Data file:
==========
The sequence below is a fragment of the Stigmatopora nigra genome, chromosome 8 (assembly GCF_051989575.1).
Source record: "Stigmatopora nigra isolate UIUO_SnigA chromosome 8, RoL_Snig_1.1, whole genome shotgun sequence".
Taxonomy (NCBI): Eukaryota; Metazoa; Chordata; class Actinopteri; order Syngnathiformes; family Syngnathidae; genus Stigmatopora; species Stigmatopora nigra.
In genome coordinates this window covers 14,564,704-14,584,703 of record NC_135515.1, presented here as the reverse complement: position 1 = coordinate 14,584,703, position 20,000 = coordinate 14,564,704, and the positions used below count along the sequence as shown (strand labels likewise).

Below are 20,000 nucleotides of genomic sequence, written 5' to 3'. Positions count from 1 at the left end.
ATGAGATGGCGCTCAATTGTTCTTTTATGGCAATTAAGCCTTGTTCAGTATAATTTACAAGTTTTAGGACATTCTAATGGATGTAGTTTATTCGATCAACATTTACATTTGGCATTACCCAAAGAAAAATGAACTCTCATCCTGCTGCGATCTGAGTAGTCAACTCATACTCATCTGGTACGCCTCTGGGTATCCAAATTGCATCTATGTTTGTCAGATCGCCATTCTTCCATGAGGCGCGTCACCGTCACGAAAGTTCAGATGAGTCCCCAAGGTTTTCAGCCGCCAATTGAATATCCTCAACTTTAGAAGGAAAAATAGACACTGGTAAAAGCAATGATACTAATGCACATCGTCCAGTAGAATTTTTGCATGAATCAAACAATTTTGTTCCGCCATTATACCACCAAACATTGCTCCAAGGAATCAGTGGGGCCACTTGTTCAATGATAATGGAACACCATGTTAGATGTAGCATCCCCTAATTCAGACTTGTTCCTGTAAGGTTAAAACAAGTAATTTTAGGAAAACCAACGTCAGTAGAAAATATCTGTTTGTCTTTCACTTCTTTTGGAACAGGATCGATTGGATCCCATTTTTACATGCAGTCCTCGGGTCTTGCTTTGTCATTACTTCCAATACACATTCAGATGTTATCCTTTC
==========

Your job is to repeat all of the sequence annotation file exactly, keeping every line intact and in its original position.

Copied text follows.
The sequence below is a fragment of the Stigmatopora nigra genome, chromosome 8 (assembly GCF_051989575.1).
Source record: "Stigmatopora nigra isolate UIUO_SnigA chromosome 8, RoL_Snig_1.1, whole genome shotgun sequence".
Taxonomy (NCBI): Eukaryota; Metazoa; Chordata; class Actinopteri; order Syngnathiformes; family Syngnathidae; genus Stigmatopora; species Stigmatopora nigra.
In genome coordinates this window covers 14,564,704-14,584,703 of record NC_135515.1, presented here as the reverse complement: position 1 = coordinate 14,584,703, position 20,000 = coordinate 14,564,704, and the positions used below count along the sequence as shown (strand labels likewise).

Below are 20,000 nucleotides of genomic sequence, written 5' to 3'. Positions count from 1 at the left end.
ATGAGATGGCGCTCAATTGTTCTTTTATGGCAATTAAGCCTTGTTCAGTATAATTTACAAGTTTTAGGACATTCTAATGGATGTAGTTTATTCGATCAACATTTACATTTGGCATTACCCAAAGAAAAATGAACTCTCATCCTGCTGCGATCTGAGTAGTCAACTCATACTCATCTGGTACGCCTCTGGGTATCCAAATTGCATCTATGTTTGTCAGATCGCCATTCTTCCATGAGGCGCGTCACCGTCACGAAAGTTCAGATGAGTCCCCAAGGTTTTCAGCCGCCAATTGAATATCCTCAACTTTAGAAGGAAAAATAGACACTGGTAAAAGCAATGATACTAATGCACATCGTCCAGTAGAATTTTTGCATGAATCAAACAATTTTGTTCCGCCATTATACCACCAAACATTGCTCCAAGGAATCAGTGGGGCCACTTGTTCAATGATAATGGAACACCATGTTAGATGTAGCATCCCCTAATTCAGACTTGTTCCTGTAAGGTTAAAACAAGTAATTTTAGGAAAACCAACGTCAGTAGAAAATATCTGTTTGTCTTTCACTTCTTTTGGAACAGGATCGATTGGATCCCATTTTTACATGCAGTCCTCGGGTCTTGCTTTGTCATTACTTCCAATACACATTCAGATGTTATCCTTTC